Dissertations and Theses @ UNI


Dissertation (UNI Access Only)


Adoption of healthy lifestyle behaviors in emerging adulthood (Arnett, 2000) provide opportunities to impact current and future health outcomes through development of preventative health behaviors and habits. The purpose of this study was to explore the development of sustainable health and wellness habits in emerging adults through courses in postsecondary institutions. When examining the developmental period from adolescence to early adulthood, Nelson et al. (2008) suggested emerging adulthood is a risky time period for developing poor diet, physical activity practices, and obesity. With trends showing students enrolled in postsecondary institutions continue to engage in sedentary and unsupportive health behaviors, it would make sense that “universities need to design and employ effective ways to encourage students to engage in activities that promote wellness” (Lothes, 2020, p. 29).

The current qualitative study drew on elements of case study and phenomenology as methods to explore the experience of health and wellness curriculum interventions on the health and wellness habits of emerging adults in postsecondary institutions. Participants were emerging adults, 18–25 years of age, enrolled in a 4-year, postsecondary institution in the Midwest that offered preexisting coursework in health and wellness education. This study used the theory of emerging adulthood (Arnett, 2000) to provide rationale behind why health and wellness education was important during postsecondary education and the integrative behavior model (Montano & Kasprzyk, 2014) to understand the behavior change process in this population.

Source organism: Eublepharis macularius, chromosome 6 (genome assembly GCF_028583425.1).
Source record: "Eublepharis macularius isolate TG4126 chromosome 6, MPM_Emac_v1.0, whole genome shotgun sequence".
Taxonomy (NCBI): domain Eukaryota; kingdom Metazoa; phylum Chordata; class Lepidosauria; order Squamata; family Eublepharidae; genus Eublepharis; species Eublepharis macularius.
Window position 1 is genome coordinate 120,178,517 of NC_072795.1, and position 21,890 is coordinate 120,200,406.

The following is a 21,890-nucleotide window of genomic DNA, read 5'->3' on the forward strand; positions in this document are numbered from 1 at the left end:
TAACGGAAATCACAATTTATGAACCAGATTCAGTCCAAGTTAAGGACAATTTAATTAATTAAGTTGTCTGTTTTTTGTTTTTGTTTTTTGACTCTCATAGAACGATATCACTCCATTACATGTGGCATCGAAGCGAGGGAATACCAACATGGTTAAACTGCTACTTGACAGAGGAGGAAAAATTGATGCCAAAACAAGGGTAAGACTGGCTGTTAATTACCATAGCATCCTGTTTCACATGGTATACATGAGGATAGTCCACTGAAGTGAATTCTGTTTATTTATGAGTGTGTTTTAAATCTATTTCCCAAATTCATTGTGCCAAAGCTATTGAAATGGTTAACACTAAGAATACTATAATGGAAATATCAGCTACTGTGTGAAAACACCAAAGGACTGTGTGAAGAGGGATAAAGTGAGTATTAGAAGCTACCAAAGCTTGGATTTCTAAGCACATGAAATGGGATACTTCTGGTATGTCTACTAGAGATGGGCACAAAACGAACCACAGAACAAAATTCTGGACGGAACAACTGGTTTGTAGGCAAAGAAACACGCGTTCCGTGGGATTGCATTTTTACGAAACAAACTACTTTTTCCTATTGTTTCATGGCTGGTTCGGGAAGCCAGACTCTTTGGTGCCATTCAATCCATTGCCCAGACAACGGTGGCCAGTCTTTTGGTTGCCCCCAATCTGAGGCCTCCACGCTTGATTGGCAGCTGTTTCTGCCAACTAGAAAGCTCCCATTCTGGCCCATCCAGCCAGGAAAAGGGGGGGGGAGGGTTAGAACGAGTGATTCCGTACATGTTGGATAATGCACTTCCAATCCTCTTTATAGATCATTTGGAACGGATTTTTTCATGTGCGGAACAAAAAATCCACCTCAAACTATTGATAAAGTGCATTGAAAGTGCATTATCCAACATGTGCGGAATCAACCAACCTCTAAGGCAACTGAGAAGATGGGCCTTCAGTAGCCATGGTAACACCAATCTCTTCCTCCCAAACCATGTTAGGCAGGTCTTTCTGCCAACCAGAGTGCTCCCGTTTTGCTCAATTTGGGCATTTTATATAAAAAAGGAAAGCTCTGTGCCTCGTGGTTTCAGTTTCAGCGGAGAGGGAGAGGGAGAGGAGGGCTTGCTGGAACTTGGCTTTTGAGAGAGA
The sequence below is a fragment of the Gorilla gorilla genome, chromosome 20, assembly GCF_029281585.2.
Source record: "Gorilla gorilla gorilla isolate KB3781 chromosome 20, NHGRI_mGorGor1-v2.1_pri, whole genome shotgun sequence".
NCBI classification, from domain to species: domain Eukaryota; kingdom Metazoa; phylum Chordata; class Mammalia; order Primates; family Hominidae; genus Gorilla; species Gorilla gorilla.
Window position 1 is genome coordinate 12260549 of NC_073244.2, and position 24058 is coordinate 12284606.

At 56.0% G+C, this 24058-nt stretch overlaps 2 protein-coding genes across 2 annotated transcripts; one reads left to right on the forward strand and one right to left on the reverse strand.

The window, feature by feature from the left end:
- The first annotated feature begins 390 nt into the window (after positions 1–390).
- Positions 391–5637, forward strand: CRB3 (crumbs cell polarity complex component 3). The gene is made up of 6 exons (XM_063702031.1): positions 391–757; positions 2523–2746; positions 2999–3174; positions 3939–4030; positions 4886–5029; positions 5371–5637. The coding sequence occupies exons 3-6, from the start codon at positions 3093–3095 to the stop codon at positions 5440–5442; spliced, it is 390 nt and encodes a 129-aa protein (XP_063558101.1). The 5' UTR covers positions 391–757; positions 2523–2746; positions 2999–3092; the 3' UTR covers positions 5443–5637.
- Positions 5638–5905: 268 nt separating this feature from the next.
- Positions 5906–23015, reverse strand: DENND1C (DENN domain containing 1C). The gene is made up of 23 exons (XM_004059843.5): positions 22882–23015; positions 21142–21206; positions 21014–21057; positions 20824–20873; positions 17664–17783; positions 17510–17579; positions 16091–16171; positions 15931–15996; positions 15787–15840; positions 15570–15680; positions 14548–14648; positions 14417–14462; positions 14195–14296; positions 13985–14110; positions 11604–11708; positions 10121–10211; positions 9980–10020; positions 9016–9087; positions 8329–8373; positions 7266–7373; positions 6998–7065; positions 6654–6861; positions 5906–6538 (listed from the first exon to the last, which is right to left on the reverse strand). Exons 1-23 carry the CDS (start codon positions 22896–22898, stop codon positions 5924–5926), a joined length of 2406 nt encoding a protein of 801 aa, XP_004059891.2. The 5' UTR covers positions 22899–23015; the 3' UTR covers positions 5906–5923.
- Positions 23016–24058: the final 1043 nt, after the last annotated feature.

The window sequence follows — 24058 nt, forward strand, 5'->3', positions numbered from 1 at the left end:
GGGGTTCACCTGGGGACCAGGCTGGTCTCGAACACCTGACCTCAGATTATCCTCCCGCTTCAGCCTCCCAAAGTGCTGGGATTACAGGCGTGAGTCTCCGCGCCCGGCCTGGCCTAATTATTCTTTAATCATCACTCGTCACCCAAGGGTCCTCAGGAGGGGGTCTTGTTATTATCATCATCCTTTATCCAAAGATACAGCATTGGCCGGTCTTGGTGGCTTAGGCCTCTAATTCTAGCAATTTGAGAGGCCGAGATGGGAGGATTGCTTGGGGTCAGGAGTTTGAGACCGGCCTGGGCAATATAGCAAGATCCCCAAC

Findings from this study indicated course content grounded in health and wellness may provide heightened self-awareness of internal and external influences allowing for iii students to shift thinking, enhance knowledge, and impact behaviors surrounding health and wellness in small ways. Analysis of interviews, observations, and artifacts showed emerging adults may adopt sustainable health and wellness habits in the form of cognitive changes in thought patterns or small shifts in behavior. These changes are promoted by the enhancement of self-awareness through opportunities to apply knowledge in coursework and educational experiences offered by taking a course in health and wellness. Emerging adults’ self-awareness, amplified through the educational experience, allows students to make progress towards their unique goals as they form new cognitive and behavioral patterns throughout the duration of a course in health and wellness.

Year of Submission


Degree Name

Doctor of Education


Department of Educational Psychology, Foundations, and Leadership Studies

First Advisor

David Schmid, Chair, Dissertation Committee

Date Original


Object Description

1 PDF file (xiii, 211 pages)

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